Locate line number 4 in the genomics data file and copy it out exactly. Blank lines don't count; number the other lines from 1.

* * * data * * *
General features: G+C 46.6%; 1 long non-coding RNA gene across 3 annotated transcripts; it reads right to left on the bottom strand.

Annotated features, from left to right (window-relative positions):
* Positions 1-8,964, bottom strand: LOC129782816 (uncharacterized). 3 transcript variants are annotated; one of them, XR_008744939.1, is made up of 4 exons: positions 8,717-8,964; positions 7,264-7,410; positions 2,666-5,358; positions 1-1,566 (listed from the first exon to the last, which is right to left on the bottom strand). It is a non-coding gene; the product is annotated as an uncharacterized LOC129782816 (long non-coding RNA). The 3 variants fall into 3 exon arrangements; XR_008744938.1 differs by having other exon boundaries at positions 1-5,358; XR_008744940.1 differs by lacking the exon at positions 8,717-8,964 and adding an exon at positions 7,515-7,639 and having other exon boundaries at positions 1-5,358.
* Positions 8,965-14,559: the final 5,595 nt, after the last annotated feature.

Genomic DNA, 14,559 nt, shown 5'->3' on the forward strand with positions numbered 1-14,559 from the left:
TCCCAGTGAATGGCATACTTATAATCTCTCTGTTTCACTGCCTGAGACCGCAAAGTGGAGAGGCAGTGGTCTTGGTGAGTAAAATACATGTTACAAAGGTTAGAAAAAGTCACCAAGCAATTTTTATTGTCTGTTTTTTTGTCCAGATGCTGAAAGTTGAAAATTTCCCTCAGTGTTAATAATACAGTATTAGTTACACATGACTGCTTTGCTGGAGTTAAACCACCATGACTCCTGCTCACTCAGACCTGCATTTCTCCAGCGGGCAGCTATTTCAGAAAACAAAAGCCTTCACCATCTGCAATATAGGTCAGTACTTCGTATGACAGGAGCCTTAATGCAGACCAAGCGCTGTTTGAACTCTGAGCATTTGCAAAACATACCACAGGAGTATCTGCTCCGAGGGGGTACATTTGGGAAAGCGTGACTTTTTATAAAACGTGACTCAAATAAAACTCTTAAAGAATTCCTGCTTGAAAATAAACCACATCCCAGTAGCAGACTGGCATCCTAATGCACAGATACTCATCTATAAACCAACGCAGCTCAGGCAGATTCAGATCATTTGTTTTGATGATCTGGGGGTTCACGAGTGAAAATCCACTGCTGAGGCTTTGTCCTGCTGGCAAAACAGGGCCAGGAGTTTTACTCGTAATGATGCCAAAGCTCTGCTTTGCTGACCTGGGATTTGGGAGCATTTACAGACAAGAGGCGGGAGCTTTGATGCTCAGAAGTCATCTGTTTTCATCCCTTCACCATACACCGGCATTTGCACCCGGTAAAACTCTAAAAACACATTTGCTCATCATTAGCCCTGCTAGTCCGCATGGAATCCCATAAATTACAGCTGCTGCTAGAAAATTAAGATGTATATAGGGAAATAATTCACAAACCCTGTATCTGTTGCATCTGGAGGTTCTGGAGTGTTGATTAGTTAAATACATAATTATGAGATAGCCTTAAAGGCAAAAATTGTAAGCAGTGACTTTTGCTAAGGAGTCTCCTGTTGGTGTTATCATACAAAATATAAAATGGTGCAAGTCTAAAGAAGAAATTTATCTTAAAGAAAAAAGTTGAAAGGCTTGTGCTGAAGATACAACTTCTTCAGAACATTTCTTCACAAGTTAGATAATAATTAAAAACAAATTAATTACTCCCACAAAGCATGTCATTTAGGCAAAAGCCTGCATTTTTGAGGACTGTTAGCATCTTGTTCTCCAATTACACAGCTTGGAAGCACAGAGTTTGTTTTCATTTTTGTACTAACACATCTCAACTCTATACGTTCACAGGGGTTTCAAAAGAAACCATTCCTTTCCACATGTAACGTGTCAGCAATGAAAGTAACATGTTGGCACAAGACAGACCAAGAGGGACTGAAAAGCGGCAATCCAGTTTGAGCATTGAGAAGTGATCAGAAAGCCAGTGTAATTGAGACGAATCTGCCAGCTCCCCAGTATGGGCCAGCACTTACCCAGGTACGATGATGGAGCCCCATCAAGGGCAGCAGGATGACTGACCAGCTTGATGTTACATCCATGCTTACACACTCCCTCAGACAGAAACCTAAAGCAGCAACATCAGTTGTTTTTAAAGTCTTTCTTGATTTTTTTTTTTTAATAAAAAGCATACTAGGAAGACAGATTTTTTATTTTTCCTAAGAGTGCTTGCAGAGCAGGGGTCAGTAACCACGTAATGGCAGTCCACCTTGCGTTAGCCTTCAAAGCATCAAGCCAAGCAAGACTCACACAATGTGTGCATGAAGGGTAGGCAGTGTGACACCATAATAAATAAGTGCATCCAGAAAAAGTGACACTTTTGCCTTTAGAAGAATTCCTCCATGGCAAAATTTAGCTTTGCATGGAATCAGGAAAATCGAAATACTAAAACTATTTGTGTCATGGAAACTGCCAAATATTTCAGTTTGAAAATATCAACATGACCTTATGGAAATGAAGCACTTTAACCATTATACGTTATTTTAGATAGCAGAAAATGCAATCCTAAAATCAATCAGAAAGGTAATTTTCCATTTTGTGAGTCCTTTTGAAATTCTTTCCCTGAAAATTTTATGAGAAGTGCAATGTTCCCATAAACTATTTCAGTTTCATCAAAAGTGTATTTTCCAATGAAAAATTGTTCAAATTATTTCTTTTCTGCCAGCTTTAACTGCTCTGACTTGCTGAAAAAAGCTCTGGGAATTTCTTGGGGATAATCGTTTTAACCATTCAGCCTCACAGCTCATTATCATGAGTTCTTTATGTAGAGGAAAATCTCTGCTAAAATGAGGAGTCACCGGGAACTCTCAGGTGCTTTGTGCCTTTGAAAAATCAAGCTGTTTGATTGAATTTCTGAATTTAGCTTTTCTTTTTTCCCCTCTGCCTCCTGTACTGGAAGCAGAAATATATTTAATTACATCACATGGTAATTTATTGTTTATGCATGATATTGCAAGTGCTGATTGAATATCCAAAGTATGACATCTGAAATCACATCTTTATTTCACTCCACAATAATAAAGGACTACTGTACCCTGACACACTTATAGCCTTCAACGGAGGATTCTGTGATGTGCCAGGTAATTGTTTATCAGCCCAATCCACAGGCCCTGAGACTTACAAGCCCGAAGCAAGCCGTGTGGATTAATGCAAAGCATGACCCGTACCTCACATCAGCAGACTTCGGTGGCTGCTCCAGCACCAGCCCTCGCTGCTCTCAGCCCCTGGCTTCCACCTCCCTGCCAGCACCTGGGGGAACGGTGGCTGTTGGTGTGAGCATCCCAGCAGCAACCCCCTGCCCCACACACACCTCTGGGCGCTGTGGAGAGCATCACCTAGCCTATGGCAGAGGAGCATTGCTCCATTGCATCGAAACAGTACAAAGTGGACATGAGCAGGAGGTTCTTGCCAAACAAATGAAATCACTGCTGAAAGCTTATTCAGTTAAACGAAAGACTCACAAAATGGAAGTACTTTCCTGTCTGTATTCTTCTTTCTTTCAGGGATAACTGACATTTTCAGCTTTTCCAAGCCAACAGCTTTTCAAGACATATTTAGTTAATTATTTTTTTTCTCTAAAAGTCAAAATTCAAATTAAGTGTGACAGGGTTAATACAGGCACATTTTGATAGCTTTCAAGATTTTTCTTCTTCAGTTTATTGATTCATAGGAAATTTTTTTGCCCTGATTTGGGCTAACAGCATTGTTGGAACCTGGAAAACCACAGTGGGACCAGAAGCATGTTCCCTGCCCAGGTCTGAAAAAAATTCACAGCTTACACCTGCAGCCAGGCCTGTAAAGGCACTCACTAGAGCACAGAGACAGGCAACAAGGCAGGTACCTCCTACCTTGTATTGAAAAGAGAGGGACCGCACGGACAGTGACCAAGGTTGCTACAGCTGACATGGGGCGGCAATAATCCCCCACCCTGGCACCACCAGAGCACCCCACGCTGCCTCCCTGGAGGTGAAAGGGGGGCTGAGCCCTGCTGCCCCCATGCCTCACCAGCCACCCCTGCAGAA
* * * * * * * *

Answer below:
* Positions 8,965-14,559: the final 5,595 nt, after the last annotated feature.